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Foundation Awards $3 Million for Innovative IBD Research

Grants will support 30 projects by early-career and seasoned health researchers, including first-time pilot studies.

Oakland, Calif. – The Kenneth Rainin Foundation announced today that it has awarded $3 million for Inflammatory Bowel Disease (IBD) research through its Innovator Awards program. Grants will support an international pool of early-career and seasoned researchers to study untested ideas that could lead to breakthrough discoveries about IBD.

Funded projects include an array of basic, translational, and clinical science research related to IBD, such as the microbiome, immunity and inflammation, and diet and nutrition. Grantees receive a $100,000 grant, and those who demonstrate significant progress toward their goals are eligible for an additional two years of support.

“This year’s grantees are pursuing research that has the potential to yield important insights into this chronic disease.” said Dr. Laura Wilson, Director of Health Strategy and Ventures at the Kenneth Rainin Foundation. “Our Innovator Awards provide critical initial support to high-risk research that will help us improve the prevention and prediction, as well as better management of the disease by doctors and patients.”

“Our Innovator Awards provide critical initial support to high-risk research that will help us improve the prevention and prediction, as well as better management of the disease by doctors and patients.”– Dr. Laura Wilson, Director, Health Strategy and Ventures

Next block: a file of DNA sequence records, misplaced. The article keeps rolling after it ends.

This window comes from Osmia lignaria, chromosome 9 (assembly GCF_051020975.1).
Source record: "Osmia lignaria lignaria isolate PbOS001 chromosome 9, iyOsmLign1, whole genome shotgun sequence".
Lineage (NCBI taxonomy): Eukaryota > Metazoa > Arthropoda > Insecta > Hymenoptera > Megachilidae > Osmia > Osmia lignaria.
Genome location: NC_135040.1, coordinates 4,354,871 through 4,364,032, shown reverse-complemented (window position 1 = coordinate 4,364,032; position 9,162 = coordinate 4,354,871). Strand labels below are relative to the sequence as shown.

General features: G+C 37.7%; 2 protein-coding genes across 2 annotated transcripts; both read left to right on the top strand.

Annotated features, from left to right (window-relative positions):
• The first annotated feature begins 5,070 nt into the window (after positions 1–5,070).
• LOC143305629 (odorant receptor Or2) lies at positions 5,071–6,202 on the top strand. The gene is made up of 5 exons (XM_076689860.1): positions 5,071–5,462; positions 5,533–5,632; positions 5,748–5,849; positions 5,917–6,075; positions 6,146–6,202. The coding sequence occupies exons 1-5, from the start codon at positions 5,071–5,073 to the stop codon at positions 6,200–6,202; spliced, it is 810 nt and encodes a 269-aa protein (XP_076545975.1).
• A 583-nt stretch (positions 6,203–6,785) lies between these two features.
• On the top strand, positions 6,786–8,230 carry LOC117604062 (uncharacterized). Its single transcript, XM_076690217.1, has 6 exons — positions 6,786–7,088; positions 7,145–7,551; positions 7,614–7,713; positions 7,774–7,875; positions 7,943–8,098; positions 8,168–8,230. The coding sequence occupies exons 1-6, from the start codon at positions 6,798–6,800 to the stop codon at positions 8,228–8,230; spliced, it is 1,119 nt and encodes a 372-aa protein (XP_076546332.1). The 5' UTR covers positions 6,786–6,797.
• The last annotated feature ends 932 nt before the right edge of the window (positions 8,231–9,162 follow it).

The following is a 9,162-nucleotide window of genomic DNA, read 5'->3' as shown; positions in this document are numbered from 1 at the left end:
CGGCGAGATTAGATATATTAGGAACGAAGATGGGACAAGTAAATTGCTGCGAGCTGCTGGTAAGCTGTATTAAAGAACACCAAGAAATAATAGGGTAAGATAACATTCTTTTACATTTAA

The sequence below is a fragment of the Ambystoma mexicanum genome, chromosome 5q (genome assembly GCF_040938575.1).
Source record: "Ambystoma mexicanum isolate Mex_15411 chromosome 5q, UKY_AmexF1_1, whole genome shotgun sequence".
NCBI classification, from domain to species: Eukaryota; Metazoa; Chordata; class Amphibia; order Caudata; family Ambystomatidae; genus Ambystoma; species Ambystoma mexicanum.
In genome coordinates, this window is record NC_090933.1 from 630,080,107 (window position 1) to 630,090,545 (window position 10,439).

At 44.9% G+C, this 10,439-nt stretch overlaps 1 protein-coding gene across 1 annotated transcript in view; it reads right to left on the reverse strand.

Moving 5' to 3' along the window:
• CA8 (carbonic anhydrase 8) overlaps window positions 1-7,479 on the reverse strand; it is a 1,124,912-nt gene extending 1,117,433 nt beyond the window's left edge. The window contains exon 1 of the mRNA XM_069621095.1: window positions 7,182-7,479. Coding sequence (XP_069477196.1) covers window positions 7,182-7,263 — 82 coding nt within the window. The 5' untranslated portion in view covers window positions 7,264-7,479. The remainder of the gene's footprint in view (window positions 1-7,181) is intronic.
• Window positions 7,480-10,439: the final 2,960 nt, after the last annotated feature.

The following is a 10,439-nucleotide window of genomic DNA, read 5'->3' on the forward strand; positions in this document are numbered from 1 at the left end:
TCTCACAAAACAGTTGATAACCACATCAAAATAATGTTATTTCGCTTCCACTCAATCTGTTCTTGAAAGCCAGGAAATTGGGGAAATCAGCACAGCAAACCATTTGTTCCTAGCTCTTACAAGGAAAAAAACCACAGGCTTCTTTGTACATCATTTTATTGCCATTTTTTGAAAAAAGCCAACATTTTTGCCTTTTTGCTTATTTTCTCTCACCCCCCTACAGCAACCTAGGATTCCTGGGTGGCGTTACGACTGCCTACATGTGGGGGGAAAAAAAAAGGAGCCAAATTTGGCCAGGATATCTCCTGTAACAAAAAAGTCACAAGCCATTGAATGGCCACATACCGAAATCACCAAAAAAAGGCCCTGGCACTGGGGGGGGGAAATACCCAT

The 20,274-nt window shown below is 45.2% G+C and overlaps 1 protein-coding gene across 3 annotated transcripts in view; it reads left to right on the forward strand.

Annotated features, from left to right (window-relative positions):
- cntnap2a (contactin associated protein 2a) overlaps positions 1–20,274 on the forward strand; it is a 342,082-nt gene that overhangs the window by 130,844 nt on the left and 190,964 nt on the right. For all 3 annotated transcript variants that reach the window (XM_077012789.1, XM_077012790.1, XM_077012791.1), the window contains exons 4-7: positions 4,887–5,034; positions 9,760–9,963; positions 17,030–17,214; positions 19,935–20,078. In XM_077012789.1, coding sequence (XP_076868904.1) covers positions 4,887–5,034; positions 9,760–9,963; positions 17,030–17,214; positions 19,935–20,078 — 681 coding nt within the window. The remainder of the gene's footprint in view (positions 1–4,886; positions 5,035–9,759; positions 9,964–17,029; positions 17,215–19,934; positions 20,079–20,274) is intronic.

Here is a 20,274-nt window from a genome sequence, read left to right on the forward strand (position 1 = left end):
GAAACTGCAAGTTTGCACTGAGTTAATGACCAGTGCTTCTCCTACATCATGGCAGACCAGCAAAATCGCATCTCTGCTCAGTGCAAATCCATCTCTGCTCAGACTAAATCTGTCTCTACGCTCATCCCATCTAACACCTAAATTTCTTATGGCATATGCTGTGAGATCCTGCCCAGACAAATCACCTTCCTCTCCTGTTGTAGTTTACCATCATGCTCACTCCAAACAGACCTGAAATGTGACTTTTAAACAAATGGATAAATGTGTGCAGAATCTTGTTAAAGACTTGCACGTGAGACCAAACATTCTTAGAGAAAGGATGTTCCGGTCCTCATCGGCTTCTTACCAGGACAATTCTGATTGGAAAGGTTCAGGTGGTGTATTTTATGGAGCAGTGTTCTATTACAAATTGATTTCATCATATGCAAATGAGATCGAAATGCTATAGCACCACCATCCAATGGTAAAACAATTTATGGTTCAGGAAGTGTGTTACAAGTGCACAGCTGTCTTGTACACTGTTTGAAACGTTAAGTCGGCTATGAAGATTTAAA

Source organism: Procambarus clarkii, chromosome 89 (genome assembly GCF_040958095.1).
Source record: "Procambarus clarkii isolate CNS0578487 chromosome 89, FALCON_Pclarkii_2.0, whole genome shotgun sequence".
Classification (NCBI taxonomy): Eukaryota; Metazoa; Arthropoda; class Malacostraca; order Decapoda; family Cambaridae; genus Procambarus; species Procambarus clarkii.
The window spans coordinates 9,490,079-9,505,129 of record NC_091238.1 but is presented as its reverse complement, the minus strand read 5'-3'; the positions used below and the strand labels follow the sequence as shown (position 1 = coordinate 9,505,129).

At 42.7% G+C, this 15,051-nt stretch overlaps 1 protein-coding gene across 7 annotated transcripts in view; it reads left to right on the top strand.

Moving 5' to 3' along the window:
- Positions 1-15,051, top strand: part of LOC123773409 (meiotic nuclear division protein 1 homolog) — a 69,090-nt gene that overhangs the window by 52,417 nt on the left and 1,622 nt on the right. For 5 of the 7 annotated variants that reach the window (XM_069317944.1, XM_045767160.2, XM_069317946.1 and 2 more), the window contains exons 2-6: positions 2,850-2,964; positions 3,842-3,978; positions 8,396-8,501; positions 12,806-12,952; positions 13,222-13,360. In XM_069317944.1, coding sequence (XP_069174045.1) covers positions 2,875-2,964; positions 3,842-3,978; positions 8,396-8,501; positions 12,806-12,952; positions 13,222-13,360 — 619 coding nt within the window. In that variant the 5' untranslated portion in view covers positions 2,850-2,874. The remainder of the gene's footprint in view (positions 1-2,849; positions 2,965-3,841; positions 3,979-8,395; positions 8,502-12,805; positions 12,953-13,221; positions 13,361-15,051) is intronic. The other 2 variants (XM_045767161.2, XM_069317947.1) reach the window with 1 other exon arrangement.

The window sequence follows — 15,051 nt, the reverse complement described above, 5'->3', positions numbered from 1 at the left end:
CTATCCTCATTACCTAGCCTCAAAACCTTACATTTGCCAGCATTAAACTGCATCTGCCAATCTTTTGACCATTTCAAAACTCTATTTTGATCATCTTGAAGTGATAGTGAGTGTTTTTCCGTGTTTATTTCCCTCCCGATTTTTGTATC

With this round of grants, the Foundation is supporting an increased number of early-career investigators, new areas of research, and the development of pilot studies that will inform future larger trials. “We pursue the boldest ideas that can truly transform the way we approach this complex disease,” said Dr. Averil Ma, chair of the Rainin Foundation’s Scientific Advisory Board and Chief of Gastroenterology at the University of California, San Francisco.

“The generous support of the Kenneth Rainin Foundation will allow us to utilize the most cutting-edge technologies and rapidly advance our project to understand microbial factors that contribute to disease pathogenesis, and ultimately the quality of life of IBD patients,” said Dr. Janelle Arthur, Assistant Professor, Department of Microbiology and Immunology, University of North Carolina School of Medicine.

2017 Innovator Award grantees include:

The Foundation will continue supporting 17 Innovator Award grantees from 2015 and 2016 that made significant progress in advancing their original research hypotheses. Several projects, including Dr. David Suskind’s work on low carbohydrate diets in pediatric Crohn’s disease patients, will transition preliminary findings to trials that measure impact on patient management and well-being. “Supporting a project from initial concept to implementation of a trial is exciting. We want to bring science closer to the patient, and these translational projects can have a significant impact on the lives of IBD patients,” said Dr. Wilson.

“Funding from Kenneth Rainin Foundation has been absolutely critical for the progress of our project,” said Dr. Iliyan Iliev, Assistant Professor, Joan and Sanford I. Weill Department of Medicine, Weill Cornell Medical College. “We were supported from the very beginning, having exciting and promising clinical data in hand, but the rest of the project was conceptual. This project would not have been possible without the Foundation’s support.”

Innovator Awards grantees that received continued support include:

Iliyan Iliev, Kenneth Rainin Foundation, Innovations Symposium

Grantee Iliyan Iliev, PhD, at the Rainin Foundation’s Innovation Symposium. Photo credit: Mitch Tobias

The Foundation also announced that it will host its seventh annual Innovations Symposium, “Basic Science and the Patient – Have You Two Met?,” on July 16-17, 2018, in San Francisco. This event brings together scientific leaders, trainees, researchers and clinicians from around the world to collaborate and learn together to advance IBD research.


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